Wixen Music oversees tracks by artists including Neil Young, Tom Petty, Steely Dan's Donald Fagen, Stevie Nicks, The Doors, Weezer, Rage Against The Machine's Zach de la Rocha and Tom Morello, Dan Auerbach, Sonic Youth's Kim Gordon and more.
With 60 million paying customers and additional advertising revenue, Spotify are not thought to be looking to raise capital, but are instead attempting a unique trading system known as "direct listing".More news: John DeShazier's keys to a Saints victory over the Panthers
The streaming service got hit with another two lawsuits in July. Essentially, the complainants said that Spotify was reproducing songs on its platform without setting out a "notice of intention" and making payments for the songs' usage. That suit, Wixen alleges, "does not adequately compensate Wixen or the songwriters it represents". The publisher further alleges that "as much as 21 percent of the 30 million songs on Spotify" are missing proper licenses, and for that, they are seeking $1.6 billion in damages - or approximately $150,000 per composition. The case is Wixen Music Publishing, Inc. v Spotify USA. "Spotify brazenly disregards United States copyright law and has committed willful, ongoing copyright infringement... For these reasons and the foregoing, Wixen is entitled to the maximum statutory relief".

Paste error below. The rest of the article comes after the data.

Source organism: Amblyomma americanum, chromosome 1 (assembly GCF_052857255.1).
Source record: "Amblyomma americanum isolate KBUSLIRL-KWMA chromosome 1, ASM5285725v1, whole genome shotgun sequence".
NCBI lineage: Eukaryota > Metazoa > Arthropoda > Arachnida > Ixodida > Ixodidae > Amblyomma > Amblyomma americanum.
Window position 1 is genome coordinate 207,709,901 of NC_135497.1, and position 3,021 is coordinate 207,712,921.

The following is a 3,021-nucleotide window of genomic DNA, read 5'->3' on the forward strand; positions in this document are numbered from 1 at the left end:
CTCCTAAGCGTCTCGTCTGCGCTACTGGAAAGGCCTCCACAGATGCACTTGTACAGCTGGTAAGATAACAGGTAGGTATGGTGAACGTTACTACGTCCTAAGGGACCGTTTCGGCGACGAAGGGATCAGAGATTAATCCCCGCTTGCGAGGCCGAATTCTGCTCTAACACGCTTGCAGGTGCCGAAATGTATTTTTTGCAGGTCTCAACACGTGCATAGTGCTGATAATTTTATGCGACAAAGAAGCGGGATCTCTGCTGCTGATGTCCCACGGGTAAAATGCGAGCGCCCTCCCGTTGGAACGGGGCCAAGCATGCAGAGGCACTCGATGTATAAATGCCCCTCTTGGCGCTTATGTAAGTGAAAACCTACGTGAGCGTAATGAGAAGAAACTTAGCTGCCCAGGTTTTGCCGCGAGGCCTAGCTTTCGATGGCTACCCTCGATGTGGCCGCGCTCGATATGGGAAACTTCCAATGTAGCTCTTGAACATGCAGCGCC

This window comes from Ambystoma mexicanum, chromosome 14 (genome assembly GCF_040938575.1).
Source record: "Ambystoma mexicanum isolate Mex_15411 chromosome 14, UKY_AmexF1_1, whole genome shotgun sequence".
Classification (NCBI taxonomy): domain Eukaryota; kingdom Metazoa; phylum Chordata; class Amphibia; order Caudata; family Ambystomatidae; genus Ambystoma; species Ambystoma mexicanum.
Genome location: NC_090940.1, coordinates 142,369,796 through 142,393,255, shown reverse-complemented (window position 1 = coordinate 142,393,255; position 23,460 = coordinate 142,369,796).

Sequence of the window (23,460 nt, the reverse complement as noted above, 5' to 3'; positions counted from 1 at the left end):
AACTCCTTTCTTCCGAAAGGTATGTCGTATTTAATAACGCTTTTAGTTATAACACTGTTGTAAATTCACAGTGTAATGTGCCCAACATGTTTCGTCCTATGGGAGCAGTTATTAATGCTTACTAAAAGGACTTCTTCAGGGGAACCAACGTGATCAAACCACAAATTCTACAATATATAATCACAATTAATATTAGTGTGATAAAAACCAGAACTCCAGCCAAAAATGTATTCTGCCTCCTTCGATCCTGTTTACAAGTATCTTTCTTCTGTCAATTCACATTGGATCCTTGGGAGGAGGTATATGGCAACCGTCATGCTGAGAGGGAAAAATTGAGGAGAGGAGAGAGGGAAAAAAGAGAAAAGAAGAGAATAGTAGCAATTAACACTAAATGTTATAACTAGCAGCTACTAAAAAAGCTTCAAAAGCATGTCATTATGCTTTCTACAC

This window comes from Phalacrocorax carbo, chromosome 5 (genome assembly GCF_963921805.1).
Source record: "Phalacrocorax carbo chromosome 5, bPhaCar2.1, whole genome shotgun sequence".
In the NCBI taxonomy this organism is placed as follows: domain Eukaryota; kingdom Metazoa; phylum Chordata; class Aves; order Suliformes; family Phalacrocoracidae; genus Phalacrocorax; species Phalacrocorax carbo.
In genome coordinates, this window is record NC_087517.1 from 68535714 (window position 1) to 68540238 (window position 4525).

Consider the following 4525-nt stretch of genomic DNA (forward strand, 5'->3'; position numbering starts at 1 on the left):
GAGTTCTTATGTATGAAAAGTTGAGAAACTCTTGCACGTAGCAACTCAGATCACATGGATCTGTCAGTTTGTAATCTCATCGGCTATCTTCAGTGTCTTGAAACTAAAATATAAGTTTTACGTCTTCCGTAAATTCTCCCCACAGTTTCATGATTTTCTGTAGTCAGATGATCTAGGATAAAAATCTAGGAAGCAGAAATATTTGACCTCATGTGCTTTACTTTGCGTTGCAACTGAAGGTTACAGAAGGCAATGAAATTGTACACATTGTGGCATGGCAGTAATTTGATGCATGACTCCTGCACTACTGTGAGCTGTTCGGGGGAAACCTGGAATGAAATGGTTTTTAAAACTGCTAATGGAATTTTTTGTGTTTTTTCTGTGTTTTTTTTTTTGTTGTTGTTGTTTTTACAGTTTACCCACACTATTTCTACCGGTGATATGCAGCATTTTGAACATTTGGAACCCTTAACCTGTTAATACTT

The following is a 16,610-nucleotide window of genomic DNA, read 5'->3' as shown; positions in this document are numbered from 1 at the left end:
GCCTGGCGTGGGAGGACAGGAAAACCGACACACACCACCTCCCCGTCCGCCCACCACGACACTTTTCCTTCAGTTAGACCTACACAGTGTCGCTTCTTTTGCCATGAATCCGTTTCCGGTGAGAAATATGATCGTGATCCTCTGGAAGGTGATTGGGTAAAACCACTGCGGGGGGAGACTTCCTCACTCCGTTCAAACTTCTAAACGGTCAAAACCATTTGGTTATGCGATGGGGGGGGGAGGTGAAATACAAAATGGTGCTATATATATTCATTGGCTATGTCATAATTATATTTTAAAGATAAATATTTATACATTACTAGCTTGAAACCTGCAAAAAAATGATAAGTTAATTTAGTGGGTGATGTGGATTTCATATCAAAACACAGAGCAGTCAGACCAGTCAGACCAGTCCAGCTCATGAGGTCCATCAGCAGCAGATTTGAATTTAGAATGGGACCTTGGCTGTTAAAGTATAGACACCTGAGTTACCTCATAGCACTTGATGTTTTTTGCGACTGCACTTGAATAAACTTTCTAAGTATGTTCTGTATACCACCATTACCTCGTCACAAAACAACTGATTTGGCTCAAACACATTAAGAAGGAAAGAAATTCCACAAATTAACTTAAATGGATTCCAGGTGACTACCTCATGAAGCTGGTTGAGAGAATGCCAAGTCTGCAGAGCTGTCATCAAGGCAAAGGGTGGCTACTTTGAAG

This is just the latest legal action facing Spotify, which declined to comment on the lawsuit.